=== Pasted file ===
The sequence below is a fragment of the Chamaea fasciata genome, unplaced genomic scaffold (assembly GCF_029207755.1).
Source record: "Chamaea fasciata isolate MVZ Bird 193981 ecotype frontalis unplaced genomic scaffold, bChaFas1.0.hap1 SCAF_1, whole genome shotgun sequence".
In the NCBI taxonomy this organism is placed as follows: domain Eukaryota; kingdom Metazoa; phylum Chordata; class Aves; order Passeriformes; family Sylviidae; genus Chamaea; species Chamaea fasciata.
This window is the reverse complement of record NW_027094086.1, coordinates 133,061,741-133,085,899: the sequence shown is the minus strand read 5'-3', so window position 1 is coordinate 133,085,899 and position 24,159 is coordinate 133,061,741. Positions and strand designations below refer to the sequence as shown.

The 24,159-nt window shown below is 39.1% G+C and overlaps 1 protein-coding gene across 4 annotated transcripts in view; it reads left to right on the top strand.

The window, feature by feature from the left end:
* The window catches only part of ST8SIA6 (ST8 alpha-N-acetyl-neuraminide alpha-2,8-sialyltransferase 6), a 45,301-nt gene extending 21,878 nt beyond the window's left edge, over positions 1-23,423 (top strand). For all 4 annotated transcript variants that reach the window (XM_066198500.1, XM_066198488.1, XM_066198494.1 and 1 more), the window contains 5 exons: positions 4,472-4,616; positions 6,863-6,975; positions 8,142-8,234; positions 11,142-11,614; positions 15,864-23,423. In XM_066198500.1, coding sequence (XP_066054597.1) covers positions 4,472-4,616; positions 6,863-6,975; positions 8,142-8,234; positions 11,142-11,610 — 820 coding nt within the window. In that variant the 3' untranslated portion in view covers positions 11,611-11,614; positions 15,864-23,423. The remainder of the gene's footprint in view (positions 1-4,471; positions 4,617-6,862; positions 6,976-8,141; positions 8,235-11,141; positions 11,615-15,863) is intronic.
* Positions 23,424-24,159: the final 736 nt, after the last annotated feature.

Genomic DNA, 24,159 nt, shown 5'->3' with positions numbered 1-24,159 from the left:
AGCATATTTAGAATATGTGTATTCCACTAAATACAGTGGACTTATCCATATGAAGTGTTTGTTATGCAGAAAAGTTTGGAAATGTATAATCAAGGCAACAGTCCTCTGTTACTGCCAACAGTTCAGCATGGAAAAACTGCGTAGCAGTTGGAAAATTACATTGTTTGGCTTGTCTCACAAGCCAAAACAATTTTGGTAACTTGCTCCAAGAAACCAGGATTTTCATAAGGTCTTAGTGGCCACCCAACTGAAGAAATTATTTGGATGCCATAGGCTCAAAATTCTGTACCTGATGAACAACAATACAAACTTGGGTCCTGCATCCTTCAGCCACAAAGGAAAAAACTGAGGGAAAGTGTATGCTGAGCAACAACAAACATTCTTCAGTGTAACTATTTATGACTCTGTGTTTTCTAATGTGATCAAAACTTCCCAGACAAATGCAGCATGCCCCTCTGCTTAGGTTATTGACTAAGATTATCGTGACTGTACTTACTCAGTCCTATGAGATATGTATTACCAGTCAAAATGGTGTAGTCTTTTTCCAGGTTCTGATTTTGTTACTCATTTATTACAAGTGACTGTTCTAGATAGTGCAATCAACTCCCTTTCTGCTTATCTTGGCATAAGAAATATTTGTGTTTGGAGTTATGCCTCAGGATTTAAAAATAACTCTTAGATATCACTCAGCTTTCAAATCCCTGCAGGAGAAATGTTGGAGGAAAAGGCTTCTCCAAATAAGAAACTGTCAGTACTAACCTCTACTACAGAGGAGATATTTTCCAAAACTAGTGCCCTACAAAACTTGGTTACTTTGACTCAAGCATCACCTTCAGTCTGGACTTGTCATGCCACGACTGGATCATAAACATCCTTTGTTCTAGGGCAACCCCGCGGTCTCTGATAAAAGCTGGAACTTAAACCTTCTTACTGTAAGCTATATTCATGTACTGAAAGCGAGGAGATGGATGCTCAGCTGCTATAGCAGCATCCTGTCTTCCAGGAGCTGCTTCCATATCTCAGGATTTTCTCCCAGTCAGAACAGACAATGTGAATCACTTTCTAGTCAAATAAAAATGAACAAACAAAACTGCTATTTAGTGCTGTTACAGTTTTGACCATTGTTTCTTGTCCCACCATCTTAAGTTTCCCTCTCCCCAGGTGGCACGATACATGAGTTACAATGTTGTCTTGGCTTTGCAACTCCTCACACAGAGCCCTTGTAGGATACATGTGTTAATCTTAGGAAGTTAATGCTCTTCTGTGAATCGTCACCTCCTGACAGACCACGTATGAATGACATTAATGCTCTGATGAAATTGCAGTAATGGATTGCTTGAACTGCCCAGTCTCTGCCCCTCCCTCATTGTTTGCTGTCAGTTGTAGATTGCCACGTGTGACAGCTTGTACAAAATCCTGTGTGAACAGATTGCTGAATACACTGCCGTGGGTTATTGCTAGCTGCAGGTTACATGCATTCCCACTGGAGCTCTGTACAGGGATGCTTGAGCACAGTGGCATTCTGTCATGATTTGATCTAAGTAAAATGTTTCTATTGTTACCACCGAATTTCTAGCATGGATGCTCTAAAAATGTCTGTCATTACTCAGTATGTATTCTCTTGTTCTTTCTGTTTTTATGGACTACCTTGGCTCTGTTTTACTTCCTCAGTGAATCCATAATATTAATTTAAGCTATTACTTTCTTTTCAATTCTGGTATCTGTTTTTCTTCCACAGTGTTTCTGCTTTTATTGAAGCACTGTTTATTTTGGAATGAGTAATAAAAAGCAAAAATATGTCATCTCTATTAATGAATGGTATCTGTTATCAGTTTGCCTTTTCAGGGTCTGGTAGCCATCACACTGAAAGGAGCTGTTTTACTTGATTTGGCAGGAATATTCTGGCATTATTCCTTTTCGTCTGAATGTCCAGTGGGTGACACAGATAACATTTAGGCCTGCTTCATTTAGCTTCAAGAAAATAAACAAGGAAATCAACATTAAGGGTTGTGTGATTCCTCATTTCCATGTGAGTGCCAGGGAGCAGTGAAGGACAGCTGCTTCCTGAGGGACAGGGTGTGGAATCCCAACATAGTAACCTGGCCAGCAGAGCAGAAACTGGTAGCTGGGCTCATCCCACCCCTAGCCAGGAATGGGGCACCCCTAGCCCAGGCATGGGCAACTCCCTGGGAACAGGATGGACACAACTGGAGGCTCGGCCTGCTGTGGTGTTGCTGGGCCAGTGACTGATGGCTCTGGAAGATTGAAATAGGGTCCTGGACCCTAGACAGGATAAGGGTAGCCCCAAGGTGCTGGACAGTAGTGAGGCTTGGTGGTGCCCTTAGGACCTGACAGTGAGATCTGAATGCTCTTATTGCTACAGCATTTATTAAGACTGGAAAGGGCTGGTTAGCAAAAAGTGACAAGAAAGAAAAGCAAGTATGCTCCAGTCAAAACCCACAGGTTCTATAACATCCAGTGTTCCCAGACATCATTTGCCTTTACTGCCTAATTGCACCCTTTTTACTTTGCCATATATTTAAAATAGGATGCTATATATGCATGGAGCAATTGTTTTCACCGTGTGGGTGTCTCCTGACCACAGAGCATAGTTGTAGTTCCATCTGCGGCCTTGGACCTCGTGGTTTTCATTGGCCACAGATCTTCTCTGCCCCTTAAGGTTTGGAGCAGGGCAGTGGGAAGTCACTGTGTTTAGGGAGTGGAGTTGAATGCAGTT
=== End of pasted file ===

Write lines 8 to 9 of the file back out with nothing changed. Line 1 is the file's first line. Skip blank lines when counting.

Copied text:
* Positions 23,424-24,159: the final 736 nt, after the last annotated feature.

Genomic DNA, 24,159 nt, shown 5'->3' with positions numbered 1-24,159 from the left: